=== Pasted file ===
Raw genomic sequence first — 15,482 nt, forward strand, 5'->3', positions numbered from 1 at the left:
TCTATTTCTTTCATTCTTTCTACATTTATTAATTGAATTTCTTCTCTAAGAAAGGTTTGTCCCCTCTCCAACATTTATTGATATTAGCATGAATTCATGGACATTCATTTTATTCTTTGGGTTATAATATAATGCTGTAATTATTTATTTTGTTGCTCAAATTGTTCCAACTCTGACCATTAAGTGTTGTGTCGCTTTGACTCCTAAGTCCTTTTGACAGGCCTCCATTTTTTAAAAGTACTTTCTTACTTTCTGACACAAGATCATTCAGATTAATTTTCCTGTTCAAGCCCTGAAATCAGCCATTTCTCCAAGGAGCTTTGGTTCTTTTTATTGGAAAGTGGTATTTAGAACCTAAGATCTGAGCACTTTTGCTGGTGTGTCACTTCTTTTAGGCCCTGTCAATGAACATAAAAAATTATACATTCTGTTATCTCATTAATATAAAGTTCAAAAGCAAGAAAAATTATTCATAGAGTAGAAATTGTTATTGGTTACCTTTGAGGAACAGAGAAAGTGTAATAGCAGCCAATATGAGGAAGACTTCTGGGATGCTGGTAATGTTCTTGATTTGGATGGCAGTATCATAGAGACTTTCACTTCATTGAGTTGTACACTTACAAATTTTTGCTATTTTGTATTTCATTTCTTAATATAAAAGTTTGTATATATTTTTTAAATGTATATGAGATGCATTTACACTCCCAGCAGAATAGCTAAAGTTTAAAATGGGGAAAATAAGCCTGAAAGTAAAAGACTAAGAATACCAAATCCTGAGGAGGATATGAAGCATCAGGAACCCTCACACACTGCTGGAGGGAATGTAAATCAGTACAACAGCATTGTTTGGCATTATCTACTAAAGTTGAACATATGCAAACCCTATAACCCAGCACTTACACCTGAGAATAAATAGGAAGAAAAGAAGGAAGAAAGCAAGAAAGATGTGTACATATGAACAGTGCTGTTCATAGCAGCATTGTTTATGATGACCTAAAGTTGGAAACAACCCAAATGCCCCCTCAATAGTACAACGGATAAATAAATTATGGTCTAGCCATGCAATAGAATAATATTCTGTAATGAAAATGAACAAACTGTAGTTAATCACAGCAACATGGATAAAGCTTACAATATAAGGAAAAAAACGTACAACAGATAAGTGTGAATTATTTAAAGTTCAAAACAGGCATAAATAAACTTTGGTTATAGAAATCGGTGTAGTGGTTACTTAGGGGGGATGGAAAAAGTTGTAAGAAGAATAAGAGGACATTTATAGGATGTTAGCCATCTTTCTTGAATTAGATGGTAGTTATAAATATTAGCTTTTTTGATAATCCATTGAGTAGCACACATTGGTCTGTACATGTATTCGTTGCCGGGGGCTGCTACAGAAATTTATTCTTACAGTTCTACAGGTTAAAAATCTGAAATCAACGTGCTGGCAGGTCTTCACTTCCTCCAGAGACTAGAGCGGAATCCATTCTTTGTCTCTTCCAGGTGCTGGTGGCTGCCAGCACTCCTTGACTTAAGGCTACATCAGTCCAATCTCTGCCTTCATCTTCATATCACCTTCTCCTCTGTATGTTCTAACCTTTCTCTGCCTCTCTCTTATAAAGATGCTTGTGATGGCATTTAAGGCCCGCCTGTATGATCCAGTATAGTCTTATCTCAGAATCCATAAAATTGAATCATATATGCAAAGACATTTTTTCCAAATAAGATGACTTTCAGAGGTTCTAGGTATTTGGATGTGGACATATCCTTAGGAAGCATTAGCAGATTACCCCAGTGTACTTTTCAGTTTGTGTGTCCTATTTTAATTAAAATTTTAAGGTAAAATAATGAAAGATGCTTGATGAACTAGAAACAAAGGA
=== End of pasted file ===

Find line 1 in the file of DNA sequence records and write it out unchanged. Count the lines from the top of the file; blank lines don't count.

Raw genomic sequence first — 15,482 nt, forward strand, 5'->3', positions numbered from 1 at the left: